- Created on 27 December 2012
Jackie Taylor, Founder and Executive Director of the Black Ensemble Theater, announces the Black Ensemble Theater's 36th Season of Excellence titled "Treasures and Tributes." The 36th season includes original musicals paying tribute to the Doo Wop era, Curtis Mayfield, Howlin Wolf, and Chicago's Golden Soul, reports Theatre in Chicago.
"After our record breaking first year in our new home with more than $2.5 million in ticket sales, we wanted a Season that would guarantee hit after hit. And we feel that with this astounding season of Treasures and Tributes, we will continue our enormous success. Music will continue to be the dominant theme of the Season offering the exciting genres of Doo Wop, Blues, Rhythm and Blues and Soul," says Jackie Taylor.
Jackie Taylor and her team of Associate Directors Rueben Echoles and Daryl Brooks have elected to make a change in the theater's usual tradition. Each play will be run as scheduled instead of extending for a lengthy time. Taylor comments, "We are in a new space and we want to continue pushing the momentum forward. In that sense we think it is important to concentrate on the variety of the productions rather than the length. This allows us to better promote our 5 Play Card while offering even more flexibility in its use over a subscription."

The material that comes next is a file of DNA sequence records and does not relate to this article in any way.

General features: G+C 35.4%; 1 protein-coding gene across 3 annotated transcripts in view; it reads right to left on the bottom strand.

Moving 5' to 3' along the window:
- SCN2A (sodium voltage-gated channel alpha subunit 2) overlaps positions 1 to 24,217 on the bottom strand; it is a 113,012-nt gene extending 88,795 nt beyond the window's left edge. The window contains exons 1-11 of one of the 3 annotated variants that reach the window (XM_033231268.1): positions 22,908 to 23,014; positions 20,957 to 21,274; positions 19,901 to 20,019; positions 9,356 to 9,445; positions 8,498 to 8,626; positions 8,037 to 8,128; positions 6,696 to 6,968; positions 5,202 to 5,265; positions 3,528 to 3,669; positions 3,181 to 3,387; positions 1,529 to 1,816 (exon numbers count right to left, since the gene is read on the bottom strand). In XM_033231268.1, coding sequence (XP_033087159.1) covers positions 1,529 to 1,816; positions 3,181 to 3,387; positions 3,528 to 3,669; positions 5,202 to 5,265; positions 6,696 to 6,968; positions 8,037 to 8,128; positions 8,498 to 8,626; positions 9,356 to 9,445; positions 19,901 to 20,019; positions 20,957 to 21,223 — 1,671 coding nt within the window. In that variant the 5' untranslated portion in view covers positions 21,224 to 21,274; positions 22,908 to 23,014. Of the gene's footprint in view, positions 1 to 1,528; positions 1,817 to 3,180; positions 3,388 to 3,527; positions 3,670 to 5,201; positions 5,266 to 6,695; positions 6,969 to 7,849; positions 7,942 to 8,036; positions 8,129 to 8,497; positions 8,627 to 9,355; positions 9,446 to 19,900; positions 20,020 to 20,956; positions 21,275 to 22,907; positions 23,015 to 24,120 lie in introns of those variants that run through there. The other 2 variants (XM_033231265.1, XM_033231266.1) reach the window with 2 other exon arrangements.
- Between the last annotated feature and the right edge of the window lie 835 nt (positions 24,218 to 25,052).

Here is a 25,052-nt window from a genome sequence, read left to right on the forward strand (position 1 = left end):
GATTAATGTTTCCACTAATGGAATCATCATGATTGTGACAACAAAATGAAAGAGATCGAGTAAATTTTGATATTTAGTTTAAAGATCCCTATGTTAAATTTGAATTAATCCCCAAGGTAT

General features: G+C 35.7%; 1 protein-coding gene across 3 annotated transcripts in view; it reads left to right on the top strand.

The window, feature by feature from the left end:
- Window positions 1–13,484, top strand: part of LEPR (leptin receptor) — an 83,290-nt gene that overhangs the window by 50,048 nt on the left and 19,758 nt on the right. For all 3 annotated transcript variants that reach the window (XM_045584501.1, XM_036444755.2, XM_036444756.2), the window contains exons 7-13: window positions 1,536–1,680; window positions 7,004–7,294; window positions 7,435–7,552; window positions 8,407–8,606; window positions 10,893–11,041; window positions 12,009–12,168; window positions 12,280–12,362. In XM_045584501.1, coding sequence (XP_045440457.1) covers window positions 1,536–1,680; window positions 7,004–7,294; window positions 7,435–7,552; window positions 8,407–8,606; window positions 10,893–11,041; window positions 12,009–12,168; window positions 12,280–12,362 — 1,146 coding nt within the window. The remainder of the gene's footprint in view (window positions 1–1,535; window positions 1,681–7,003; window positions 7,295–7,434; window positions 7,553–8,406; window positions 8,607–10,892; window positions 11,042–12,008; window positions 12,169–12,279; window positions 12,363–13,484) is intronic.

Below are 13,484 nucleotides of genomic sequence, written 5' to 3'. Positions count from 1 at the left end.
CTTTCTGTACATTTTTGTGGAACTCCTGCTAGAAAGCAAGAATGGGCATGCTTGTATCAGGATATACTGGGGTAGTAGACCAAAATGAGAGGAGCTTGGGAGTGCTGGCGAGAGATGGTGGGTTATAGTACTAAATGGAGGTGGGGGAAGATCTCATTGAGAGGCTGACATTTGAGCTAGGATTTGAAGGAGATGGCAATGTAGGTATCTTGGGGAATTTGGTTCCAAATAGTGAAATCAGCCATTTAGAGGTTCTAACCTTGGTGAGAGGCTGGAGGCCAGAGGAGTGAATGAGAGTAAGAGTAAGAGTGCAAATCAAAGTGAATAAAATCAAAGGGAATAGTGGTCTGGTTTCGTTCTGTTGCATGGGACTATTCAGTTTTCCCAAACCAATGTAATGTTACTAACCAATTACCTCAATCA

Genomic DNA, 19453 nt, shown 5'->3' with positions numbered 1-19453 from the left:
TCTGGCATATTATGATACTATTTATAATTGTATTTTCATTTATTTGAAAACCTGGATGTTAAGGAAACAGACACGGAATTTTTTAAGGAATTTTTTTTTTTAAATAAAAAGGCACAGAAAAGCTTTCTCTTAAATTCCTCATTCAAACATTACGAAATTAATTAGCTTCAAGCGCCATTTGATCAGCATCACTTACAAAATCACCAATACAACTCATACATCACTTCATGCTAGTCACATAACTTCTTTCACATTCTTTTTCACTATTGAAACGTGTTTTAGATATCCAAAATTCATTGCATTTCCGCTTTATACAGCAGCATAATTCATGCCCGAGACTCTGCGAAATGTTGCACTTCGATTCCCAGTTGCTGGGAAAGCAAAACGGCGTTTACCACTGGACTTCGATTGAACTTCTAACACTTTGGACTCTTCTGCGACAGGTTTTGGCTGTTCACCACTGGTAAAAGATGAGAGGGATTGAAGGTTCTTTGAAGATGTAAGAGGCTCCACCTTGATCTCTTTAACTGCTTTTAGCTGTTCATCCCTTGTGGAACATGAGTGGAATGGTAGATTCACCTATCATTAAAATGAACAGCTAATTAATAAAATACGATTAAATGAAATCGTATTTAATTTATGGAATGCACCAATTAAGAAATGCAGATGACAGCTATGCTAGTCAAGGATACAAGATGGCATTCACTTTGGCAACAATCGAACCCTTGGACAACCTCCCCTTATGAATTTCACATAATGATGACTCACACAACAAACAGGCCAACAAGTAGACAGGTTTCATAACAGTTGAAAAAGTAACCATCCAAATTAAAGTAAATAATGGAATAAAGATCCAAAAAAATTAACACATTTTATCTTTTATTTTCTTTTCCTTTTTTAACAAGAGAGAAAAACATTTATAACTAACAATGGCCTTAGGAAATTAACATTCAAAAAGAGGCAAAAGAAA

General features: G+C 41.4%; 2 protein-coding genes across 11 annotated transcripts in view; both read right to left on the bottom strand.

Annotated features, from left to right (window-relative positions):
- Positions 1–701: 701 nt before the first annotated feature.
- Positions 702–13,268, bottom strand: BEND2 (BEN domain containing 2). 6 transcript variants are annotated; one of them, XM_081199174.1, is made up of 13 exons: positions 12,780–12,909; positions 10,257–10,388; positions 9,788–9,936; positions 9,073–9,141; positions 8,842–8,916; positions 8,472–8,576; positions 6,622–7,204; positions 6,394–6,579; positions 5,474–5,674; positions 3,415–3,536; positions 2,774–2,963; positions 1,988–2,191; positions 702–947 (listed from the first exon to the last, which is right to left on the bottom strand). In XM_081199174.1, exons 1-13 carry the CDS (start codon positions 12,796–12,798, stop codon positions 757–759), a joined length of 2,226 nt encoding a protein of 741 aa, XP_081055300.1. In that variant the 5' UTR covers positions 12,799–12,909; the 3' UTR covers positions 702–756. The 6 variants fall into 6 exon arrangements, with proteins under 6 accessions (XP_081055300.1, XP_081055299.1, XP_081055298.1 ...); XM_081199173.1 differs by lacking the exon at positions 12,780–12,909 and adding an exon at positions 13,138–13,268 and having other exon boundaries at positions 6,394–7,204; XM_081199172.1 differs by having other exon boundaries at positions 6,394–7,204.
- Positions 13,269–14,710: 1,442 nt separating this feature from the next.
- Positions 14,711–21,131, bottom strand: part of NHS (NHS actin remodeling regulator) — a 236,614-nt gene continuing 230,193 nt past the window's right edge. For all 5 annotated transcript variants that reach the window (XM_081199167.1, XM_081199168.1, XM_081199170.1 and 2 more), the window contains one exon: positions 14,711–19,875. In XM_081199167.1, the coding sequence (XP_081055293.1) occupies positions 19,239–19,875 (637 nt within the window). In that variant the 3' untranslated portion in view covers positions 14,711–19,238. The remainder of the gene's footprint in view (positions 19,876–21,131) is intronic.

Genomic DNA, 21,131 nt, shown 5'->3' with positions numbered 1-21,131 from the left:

The Black Ensemble Theater's 36th Season of Excellence: Treasures and Tributes includes:
Doo Wop Shoo Bop
Written by Jackie Taylor, Jimmy Tillman and Rueben Echoles
Directed by Jackie Taylor
February 7, 2013-March 31, 2013
Opening: Sunday, February 10, 2013 at 3:00 p.m.
This melodic look at the Doo Wop era celebrates such iconic groups as The Platters, The Drifters and the Chantels (just to name a few). Since it first premiered in 1995 it has had several revivals because it is indeed a Black Ensemble Theater Treasure. You can't help but snap your fingers to the beat as we take a stroll down memory lane hearing those beautiful songs like Smoke Gets In Your Eyes, This Magic Moment and Maybe while exploring how the successful music of today is related to the magical era of Doo Wop. With the emphasis on Doo Wop music this is a production that brings the '50s into the 21st Century.
It's All-Right To Have A Good Time (The Story of Curtis Mayfield)
Written by Liz Catherine
Directed by Jackie Taylor and Daryl Brooks
April 25, 2013-June 23, 2013
Opening: Sunday, April 28, 2013 at 3:00 p.m.
Black Ensemble's first tribute of the season is the story of a musical giant. He was the master song writer of his time. From the music of the Impressions like "Gypsy Woman," "I'm So Proud," "Choice of Colors" to the movie hits like "Superfly," he was a genius of a musician, a dynamite songwriter and a loving human being. The music of Chicago's own Curtis Mayfield is known and celebrated all over the world.